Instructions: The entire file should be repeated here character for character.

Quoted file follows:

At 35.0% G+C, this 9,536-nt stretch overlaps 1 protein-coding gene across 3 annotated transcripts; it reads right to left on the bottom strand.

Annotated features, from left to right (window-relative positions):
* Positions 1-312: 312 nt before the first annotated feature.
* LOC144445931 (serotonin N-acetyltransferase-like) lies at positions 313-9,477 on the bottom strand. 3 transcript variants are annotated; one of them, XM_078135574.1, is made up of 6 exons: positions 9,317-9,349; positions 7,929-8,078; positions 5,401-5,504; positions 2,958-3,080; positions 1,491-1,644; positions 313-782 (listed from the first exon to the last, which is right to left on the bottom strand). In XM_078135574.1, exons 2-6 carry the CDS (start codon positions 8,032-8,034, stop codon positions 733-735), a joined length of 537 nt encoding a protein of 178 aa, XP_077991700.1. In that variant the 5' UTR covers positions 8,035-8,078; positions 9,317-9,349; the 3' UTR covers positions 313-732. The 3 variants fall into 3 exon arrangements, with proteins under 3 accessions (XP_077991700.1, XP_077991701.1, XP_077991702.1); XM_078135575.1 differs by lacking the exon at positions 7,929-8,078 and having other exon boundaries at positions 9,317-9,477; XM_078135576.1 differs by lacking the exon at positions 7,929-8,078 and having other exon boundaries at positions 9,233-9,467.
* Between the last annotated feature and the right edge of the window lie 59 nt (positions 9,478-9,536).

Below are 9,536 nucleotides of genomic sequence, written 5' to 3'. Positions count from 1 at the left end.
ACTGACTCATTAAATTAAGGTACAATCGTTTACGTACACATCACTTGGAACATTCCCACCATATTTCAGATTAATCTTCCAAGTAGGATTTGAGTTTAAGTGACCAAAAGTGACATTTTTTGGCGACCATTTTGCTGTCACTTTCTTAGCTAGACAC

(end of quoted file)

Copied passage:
At 35.0% G+C, this 9,536-nt stretch overlaps 1 protein-coding gene across 3 annotated transcripts; it reads right to left on the bottom strand.

Annotated features, from left to right (window-relative positions):
* Positions 1-312: 312 nt before the first annotated feature.
* LOC144445931 (serotonin N-acetyltransferase-like) lies at positions 313-9,477 on the bottom strand. 3 transcript variants are annotated; one of them, XM_078135574.1, is made up of 6 exons: positions 9,317-9,349; positions 7,929-8,078; positions 5,401-5,504; positions 2,958-3,080; positions 1,491-1,644; positions 313-782 (listed from the first exon to the last, which is right to left on the bottom strand). In XM_078135574.1, exons 2-6 carry the CDS (start codon positions 8,032-8,034, stop codon positions 733-735), a joined length of 537 nt encoding a protein of 178 aa, XP_077991700.1. In that variant the 5' UTR covers positions 8,035-8,078; positions 9,317-9,349; the 3' UTR covers positions 313-732. The 3 variants fall into 3 exon arrangements, with proteins under 3 accessions (XP_077991700.1, XP_077991701.1, XP_077991702.1); XM_078135575.1 differs by lacking the exon at positions 7,929-8,078 and having other exon boundaries at positions 9,317-9,477; XM_078135576.1 differs by lacking the exon at positions 7,929-8,078 and having other exon boundaries at positions 9,233-9,467.
* Between the last annotated feature and the right edge of the window lie 59 nt (positions 9,478-9,536).

Below are 9,536 nucleotides of genomic sequence, written 5' to 3'. Positions count from 1 at the left end.
ACTGACTCATTAAATTAAGGTACAATCGTTTACGTACACATCACTTGGAACATTCCCACCATATTTCAGATTAATCTTCCAAGTAGGATTTGAGTTTAAGTGACCAAAAGTGACATTTTTTGGCGACCATTTTGCTGTCACTTTCTTAGCTAGACAC